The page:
“The problem is all the protesting and sign waving that we did was a reaction,” Kalima said. “We need to be proactive. We need to protect our way of life and our quality of life and that’s why I’m running for council.”

If elected, the 45-year-old Waimanalo resident said he would work as a liaison between the community and government, especially when dealing with contentious issues. He said he wants to help communities reshape themselves around the values of environmental and economic sustainability, social equity and cultural acceptance.

Kalima’s platform also includes a bid to diversify the economy by enhancing support for food sustainability.

To better address homelessness, Kalima said the city should do away with the top-down approach and instead support programs that provide social and mental health services within a rehabilitative community setting.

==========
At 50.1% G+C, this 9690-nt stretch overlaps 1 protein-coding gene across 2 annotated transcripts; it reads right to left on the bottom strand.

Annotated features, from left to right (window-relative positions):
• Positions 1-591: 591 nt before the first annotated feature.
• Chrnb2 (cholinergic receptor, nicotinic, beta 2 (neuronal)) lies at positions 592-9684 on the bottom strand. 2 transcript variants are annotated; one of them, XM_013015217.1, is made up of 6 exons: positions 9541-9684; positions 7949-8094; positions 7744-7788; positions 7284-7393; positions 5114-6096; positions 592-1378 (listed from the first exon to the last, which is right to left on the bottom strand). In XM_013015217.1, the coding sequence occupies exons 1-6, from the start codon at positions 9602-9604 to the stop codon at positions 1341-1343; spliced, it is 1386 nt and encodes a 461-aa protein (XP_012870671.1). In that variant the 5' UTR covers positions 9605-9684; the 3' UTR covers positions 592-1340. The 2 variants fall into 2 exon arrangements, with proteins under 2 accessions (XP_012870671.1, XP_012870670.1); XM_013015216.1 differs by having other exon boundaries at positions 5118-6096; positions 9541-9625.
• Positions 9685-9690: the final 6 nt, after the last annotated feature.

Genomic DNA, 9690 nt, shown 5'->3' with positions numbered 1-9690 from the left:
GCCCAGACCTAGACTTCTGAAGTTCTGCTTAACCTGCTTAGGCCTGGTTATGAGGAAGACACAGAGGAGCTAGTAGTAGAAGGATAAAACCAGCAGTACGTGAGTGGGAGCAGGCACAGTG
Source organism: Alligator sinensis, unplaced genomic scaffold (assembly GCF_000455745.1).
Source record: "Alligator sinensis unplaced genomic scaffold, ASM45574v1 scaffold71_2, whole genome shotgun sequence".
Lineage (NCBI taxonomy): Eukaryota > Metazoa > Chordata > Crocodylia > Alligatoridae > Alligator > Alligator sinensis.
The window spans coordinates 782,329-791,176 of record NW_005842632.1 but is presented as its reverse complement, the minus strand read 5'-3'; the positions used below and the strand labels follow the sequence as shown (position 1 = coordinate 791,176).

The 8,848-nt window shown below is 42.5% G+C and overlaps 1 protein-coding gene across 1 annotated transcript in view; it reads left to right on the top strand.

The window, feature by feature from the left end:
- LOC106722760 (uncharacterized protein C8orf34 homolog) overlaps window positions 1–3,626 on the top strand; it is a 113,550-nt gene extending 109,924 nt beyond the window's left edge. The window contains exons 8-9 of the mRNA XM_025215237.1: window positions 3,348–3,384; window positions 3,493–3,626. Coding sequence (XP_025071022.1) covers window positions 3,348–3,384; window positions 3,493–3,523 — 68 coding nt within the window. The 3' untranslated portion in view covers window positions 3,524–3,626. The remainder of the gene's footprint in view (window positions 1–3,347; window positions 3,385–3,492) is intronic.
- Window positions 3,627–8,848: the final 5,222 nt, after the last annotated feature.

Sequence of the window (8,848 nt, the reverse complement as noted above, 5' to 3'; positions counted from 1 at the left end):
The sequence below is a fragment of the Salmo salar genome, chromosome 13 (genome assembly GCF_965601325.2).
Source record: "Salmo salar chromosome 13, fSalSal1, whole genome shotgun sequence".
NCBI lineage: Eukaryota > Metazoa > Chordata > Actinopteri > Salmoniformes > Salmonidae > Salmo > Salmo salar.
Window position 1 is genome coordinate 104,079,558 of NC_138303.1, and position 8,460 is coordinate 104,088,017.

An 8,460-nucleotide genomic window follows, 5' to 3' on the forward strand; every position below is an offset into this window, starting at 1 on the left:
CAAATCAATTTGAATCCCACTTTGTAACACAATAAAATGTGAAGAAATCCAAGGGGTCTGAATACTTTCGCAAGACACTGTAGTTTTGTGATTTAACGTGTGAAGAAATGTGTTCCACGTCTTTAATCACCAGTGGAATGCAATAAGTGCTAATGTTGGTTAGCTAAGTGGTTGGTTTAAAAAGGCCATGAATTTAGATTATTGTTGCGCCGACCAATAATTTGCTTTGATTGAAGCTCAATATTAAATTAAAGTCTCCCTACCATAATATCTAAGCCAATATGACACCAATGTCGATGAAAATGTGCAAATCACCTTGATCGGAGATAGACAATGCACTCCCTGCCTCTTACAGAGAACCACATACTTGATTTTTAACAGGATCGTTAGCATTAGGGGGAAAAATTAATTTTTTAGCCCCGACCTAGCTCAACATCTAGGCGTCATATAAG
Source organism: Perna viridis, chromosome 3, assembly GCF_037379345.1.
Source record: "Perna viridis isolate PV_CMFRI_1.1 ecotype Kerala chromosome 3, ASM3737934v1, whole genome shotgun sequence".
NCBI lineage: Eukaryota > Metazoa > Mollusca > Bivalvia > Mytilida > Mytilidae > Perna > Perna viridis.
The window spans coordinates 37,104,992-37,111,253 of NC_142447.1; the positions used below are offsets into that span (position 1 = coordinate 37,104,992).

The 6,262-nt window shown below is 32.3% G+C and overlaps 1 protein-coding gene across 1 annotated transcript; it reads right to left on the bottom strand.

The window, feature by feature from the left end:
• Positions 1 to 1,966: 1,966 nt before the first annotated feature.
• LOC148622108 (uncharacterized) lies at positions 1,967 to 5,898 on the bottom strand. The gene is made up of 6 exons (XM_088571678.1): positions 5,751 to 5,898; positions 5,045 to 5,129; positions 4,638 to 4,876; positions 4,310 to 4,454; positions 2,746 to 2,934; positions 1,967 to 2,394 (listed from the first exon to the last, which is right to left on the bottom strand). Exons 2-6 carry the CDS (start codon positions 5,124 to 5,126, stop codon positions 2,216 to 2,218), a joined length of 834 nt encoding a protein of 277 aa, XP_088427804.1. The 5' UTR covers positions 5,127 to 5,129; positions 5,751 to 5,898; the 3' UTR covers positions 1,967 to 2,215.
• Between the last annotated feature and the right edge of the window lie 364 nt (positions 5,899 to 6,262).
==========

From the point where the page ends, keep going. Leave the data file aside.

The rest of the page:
With four graduate degrees, first-time candidate Kealoha, 60, of Waimanalo, said his seasoned analytical skills could add a new and sorely needed dimension to the council’s political makeup. 

Warland Kealoha said his decision-making skills are badly needed on the council.

“I think the issues we’re facing going forward, like getting more affordable housing, are issues that have to do with better zoning and better planning and better allocation of the resources that we already have right now,” Kealoha said.

To address homelessness, Kealoha is calling for zoning and building code reform to increase the inventory of affordable homes. 

Increasing government transparency is another campaign issue for Kealoha, who said public meetings need to be held more often across Oahu. Community feedback must be incorporated into project designs, he said.